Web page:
15,964,471 members
4.00/5 (1 vote)
See more:
Hi,

I have a hex number for exp 0x156A , now I want to split least significant digit(4bit) seperately and the same way want to split each digits seperately.

Do anybody have any idea, how to do in C++ ???

Thanks,
Baakki
Posted
CPallini 7-Nov-13 5:23am

## Solution 1

Assuming your hex number is in an integer or similar:
C++
int GetDigit(int value, int digitNumber)
{
return (value >> (4 * digitNumber)) & 0x000F;
}

Baakki 7-Nov-13 6:33am
Thank u for ur valuable suggestion dude....
CPallini 7-Nov-13 15:13pm
5.

## Solution 2

Mask the bits out you want, right shift down so that the result is in the lower bits.

So to get the 0x6 from 0x156A you'd first mask it out, and it is covered by 0xF0.
Then, because it is the second group of 4 bits shift that down by 4 bits.

C++
#include <iostream>

using namespace std;

int main() {
const int source = 0x156A;

const int first_4 = (source & 0xF) >> 0;
const int second_4 = (source & 0xF0) >> 4;
const int third_4 = (source & 0xF00) >> 8;
const int fourth_4 = (source & 0xF000) >> 12;

cout << hex;
cout << "Source           = 0x" << source << endl;
cout << "First four bits  = 0x" << first_4 << endl;
cout << "Second four bits = 0x" << second_4 << endl;
cout << "Third four bits  = 0x" << third_4 << endl;
cout << "Fourth four bits = 0x" << fourth_4 << endl;

return 0;
}

Hope this helps,
Fredrik

Baakki 7-Nov-13 6:32am
Thank u so much....
Fredrik Bornander 7-Nov-13 6:36am
CPallini 7-Nov-13 15:13pm
5.
Fredrik Bornander 8-Nov-13 2:54am
Thank you, good sir!

## Solution 4

As I can't believe no-one else's come up with this and everyone's been farting around with shifts, masks and unions:

C++
char least_significant_hex_digit( unsigned number )
{
return number % 16;
}

To work out subsequent digits divide by 16 first:

C++
std::vector<char> split_into_hex_digits( unsigned number )
{
std::vector<char> digits;
for( ; number; number /= 16 )
{
digits.push_back( number % 16 );
}
return digits;
}</char></char>

With a decent optimiser it'll end up as fast as anything using shifts and potentially faster as most processors produce a remainder when doing a division which'll combine the divide and modulo.

Baakki 7-Nov-13 6:33am
Thank u for ur valuable suggestion dude....
Kosta Cherry 7-Nov-13 10:49am
The reason people use masks and shifts is that it is much, much faster than a division. You may hope that optimiser will convert your div to shift or a mask, but why not to do the right thing to begin with, rather than hope that someone will correct you?

From here (http://en.wikibooks.org/wiki/Optimizing_C%2B%2B/Code_optimization/Faster_operations):

"The multiplication, division, and modulo operations between integer numbers are much faster if the second operand is a constant power of two, as in such case they are implemented as bit shifts or bit maskings."
Aescleal 7-Nov-13 11:56am
"much, much faster"? Really? I tested the code on Microsoft's x86 compiler (every version from 1.52 to 2010) and divison/modulus was within 1% of the performance of the shift. I also tested on gcc 3.3, 4.1 and 4.8 for both x86 and ARM and there was no difference. The assembler generated was just about identical between compilers as well. Performance didn't change much when I converted the vector to a built in array in case the dastardly STL implementation was slowing things down and reducing the impact of me begging the compiler to do its job properly.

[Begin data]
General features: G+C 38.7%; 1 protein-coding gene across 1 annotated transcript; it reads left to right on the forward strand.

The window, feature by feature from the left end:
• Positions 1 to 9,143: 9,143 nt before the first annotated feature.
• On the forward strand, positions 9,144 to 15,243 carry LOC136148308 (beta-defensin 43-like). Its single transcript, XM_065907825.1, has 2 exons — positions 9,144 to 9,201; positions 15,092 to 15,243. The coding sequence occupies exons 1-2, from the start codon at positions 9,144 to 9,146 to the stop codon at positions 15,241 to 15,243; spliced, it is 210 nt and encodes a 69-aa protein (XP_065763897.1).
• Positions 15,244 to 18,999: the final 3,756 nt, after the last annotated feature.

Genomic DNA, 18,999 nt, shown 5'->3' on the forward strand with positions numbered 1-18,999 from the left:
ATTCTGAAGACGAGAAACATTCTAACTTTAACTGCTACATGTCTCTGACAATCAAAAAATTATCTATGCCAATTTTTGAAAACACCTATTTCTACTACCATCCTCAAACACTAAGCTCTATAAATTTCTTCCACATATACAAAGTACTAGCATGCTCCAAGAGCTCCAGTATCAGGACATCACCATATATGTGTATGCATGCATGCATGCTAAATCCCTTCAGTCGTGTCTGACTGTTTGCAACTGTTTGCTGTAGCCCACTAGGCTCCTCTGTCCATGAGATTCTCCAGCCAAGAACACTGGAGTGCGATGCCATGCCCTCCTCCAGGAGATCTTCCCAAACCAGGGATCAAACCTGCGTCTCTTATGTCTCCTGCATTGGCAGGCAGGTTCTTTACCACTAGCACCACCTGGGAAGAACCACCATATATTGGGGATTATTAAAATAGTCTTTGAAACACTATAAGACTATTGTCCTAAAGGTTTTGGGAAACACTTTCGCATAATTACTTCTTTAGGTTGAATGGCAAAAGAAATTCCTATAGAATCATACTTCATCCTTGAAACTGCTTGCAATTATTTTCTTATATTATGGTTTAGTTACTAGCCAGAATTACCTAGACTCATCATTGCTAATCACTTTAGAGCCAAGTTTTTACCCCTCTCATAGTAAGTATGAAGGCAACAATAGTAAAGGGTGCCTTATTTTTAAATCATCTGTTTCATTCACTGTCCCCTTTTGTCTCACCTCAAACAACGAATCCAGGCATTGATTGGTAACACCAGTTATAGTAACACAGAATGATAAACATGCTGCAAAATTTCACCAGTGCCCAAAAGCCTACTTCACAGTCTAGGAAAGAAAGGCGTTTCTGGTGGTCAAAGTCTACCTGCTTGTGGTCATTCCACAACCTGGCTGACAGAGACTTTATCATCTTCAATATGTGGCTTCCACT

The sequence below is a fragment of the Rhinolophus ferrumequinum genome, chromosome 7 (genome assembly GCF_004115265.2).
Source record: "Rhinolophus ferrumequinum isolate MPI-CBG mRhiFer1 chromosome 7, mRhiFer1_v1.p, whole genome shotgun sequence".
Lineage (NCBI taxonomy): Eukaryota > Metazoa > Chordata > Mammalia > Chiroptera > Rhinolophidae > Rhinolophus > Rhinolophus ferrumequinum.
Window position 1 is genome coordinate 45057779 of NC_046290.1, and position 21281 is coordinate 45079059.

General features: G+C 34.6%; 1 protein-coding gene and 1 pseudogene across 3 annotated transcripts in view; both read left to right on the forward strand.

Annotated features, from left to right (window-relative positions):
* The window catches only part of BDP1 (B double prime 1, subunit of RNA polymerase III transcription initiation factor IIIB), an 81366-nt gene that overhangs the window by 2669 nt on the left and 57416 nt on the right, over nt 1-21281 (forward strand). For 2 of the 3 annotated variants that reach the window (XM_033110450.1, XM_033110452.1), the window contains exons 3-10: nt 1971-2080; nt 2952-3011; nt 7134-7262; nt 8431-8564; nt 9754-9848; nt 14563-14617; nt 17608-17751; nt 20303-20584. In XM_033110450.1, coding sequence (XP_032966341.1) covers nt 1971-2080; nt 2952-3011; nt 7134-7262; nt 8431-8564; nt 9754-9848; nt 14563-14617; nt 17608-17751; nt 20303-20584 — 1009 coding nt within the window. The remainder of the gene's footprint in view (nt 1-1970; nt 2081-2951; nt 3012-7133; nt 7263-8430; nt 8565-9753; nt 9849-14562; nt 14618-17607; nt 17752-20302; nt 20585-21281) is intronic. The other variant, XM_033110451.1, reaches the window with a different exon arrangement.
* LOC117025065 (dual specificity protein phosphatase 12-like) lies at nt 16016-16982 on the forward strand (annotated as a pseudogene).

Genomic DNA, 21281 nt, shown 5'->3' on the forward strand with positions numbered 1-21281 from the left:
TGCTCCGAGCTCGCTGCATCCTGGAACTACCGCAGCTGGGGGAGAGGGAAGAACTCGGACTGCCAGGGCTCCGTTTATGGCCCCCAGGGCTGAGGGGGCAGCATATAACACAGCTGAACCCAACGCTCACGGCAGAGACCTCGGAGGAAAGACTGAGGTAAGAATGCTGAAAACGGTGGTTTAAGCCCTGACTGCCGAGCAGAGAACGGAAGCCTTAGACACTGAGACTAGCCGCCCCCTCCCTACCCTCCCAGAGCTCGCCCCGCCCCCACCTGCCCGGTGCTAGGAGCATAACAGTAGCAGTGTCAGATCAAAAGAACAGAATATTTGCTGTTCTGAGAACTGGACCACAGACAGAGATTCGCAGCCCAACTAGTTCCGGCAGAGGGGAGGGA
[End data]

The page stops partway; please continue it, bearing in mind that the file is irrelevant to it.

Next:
Unrolling the loop didn't do anything for the speed either.

Even when using an unoptimised version the compilers couldn't stop themselves and were doing shifts instead of division (MS's still did a div for the modulo though). And the performance wasn't that different from the optimised version.

So I'll trust my compilers to convert from the direct statement of an algorithm to whatever arcana the silicon wants.

The moral of this story is messing about with premature optimisation is pointless unless you know you have a performance issue. Write your code to represent what you want it to do and if that's not fast enough then start thinking about micro-optimisations.

[edit for wonky English...]
Kosta Cherry 7-Nov-13 13:18pm
Yes, really. From your own answer: "The assembler generated was just about identical". And this is exacly the case I pointed out (see my original reply): "as in such case they are implemented as bit shifts or bit maskings". Division is optimised in one, and only one case: "if the second operand is a constant power of two". If you take a habit of mindlessly using division, you are bound to a case when second operand is NOT a power of two, and performance drains down. It's not a premature optimisation, it's a habit of writing code that is optimised from the beginning, instead of brute force approach and hope that compiler writers foresaw your case. The best solution here (performance wise) was a union trick. Premature optimisation? Nope, just a good code to begin with, and experienced programmer who "been there, done that".
CPallini 7-Nov-13 15:13pm
My 5.

## Solution 3

You could use the union trick:
C++
#include <iostream>
#include <cstdint>
using namespace std;

union Nibble
{
uint16_t u16;
struct
{
unsigned int n0 :4;
unsigned int n1 :4;
unsigned int n2 :4;
unsigned int n3 :4;
} nb;
};

int main ()
{
uint16_t n = 0x156A;

Nibble nibble;
nibble.u16 = n;
cout << nibble.nb.n0 << ", " <<  nibble.nb.n1 << ", " << nibble.nb.n2 << ", " <<  nibble.nb.n3 << ", " << endl;
}

Baakki 7-Nov-13 6:34am
Thank u for ur valuable suggestion dude....
CPallini 7-Nov-13 15:14pm
You are welcome.
Aescleal 7-Nov-13 6:38am
Have a 5 (at least when I work out how to change the 4 I clicked on by accident just now) to balance the 1 someone else dispensed. While I wouldn't have done it this way it's a valid alternative to the shift and mask solutions proposed before it.
CPallini 7-Nov-13 15:12pm
Thank you.